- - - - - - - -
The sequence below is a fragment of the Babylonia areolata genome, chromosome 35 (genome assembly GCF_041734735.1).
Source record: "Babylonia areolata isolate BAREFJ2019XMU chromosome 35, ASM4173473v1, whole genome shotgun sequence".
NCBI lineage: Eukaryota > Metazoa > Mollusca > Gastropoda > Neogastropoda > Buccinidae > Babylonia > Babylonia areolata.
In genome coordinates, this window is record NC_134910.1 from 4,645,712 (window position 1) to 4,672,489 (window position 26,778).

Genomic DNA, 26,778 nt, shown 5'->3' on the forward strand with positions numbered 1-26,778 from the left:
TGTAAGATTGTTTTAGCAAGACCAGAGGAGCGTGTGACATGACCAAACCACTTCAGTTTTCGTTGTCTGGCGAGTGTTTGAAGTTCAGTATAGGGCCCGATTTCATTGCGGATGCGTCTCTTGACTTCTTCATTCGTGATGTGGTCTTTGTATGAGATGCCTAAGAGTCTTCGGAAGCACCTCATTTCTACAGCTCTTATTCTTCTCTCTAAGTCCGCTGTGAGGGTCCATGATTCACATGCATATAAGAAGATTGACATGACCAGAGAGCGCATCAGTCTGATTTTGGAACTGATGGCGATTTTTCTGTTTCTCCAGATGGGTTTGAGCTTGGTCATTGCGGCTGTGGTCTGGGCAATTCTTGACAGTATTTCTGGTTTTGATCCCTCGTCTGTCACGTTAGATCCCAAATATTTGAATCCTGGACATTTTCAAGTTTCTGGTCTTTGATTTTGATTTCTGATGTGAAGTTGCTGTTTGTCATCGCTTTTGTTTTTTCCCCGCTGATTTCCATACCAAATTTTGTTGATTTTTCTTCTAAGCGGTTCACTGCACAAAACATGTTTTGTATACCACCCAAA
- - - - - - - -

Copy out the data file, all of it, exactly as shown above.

The sequence below is a fragment of the Babylonia areolata genome, chromosome 35 (genome assembly GCF_041734735.1).
Source record: "Babylonia areolata isolate BAREFJ2019XMU chromosome 35, ASM4173473v1, whole genome shotgun sequence".
NCBI lineage: Eukaryota > Metazoa > Mollusca > Gastropoda > Neogastropoda > Buccinidae > Babylonia > Babylonia areolata.
In genome coordinates, this window is record NC_134910.1 from 4,645,712 (window position 1) to 4,672,489 (window position 26,778).

Genomic DNA, 26,778 nt, shown 5'->3' on the forward strand with positions numbered 1-26,778 from the left:
TGTAAGATTGTTTTAGCAAGACCAGAGGAGCGTGTGACATGACCAAACCACTTCAGTTTTCGTTGTCTGGCGAGTGTTTGAAGTTCAGTATAGGGCCCGATTTCATTGCGGATGCGTCTCTTGACTTCTTCATTCGTGATGTGGTCTTTGTATGAGATGCCTAAGAGTCTTCGGAAGCACCTCATTTCTACAGCTCTTATTCTTCTCTCTAAGTCCGCTGTGAGGGTCCATGATTCACATGCATATAAGAAGATTGACATGACCAGAGAGCGCATCAGTCTGATTTTGGAACTGATGGCGATTTTTCTGTTTCTCCAGATGGGTTTGAGCTTGGTCATTGCGGCTGTGGTCTGGGCAATTCTTGACAGTATTTCTGGTTTTGATCCCTCGTCTGTCACGTTAGATCCCAAATATTTGAATCCTGGACATTTTCAAGTTTCTGGTCTTTGATTTTGATTTCTGATGTGAAGTTGCTGTTTGTCATCGCTTTTGTTTTTTCCCCGCTGATTTCCATACCAAATTTTGTTGATTTTTCTTCTAAGCGGTTCACTGCACAAAACATGTTTTGTATACCACCCAAA